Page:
Let’s Go Hornsea Regeneration Group (LGH) was formed in 1996 by founder president and chairman Bill Underwood and became a charity in April 1997 (No. 1068 418). Bill invited representatives from the many organisations in Hornsea and the surrounding parishes to form a group that would come up with meaningful and positive regeneration ideas for the Hornsea area and was the driving force behind the group for a number of years until his death. The group consisted of representatives from East Riding of Yorkshire Council (ERYC), Hornsea Town Council, Parish Councils, Hornsea Civic Society, Hornsea & District Chamber of Trade, the Police and other organisations, together with interested individuals. The group was set up as an independent “think tank”, able to think “outside the box” and come up with innovative ideas to stimulate the town’s economy. Over the years a number of people have attended meetings on an ad hoc basis to assist with projects or draw up plans. LGH’s aim is “To promote and improve the town of Hornsea for the benefit of residents and visitors”.
Because of LGH’s status as a valid regeneration organisation Hornsea benefited from the first Market Towns Initiative, which provided £340,000 to fund a wide number of promotional projects.
Following the Market Towns Initiative, ERYC initiated the development of Hornsea Area Regeneration Partnership (HARP) and LGH was forced to change its name to Let’s Go Hornsea Community Group.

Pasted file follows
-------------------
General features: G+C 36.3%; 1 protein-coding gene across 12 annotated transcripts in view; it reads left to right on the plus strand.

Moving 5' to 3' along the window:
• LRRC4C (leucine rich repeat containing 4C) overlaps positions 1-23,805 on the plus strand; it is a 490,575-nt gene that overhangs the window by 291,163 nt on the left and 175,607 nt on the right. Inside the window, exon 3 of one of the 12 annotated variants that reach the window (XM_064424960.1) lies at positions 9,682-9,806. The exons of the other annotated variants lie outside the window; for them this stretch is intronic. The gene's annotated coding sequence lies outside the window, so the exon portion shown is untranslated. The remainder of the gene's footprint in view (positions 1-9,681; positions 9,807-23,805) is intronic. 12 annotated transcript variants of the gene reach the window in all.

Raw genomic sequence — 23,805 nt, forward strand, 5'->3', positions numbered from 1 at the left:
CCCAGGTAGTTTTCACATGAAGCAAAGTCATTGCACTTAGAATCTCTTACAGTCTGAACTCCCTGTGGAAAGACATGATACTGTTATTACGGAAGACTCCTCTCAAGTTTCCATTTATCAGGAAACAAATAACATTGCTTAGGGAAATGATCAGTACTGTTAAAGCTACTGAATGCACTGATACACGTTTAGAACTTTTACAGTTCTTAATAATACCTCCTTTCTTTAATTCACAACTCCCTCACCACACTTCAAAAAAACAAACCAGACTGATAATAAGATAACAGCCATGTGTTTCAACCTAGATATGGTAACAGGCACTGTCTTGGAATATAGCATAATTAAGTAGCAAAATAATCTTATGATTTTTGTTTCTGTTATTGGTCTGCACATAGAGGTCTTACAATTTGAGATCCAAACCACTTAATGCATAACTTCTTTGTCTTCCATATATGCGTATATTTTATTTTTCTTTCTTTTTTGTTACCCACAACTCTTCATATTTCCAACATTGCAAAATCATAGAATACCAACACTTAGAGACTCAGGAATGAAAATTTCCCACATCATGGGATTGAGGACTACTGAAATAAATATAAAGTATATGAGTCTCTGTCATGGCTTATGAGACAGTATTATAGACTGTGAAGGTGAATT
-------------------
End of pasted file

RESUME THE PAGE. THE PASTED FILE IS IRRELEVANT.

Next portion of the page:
Following Bill Underwood’s death, Mike Gaunt took over as chairman and was himself responsible for a number of innovative ideas, including ‘Hornsea Quays’, which was originally included in the Shoreline Management Plan. (This project is no longer in the plan as it is not sufficiently far advanced.) Mike too worked tirelessly for the group and, following his death in 2006 the group did not meet for a year.
However, the group was revived (by mutual agreement of its members) in 2007 under the chairmanship of John Ellerby and because HARP had changed its name to Hornsea Area Renaissance Partnership, LGH reverted to its original title. John Ellerby also worked very hard for the group and was much missed following his short illness and death in 2010.
LGH campaigned for over 12 years on the Floral Hall, which was opened in July 1913. LGH campaigned to have a new, multi-purpose, cultural building erected on the present Floral Hall site and to redevelop the entire northern promenade. A local architect drew up a plan for an iconic new building in 2010 and the group, together with Yorkshire Forward, ERYC, HATS and other interested parties looked into the merits, feasibility and sustainability of such a scheme. However, in March 2012 ERYC took the decision to demolish the Floral Hall. Following a concerted protest and campaign by residents, a steering group led by local Lions’ members was given six months in which to find out if the Floral Hall could be made viable. Appointed directors subsequently took over the Floral Hall on 25 July 2013 and the hall is now being run successfully with the help of many volunteers.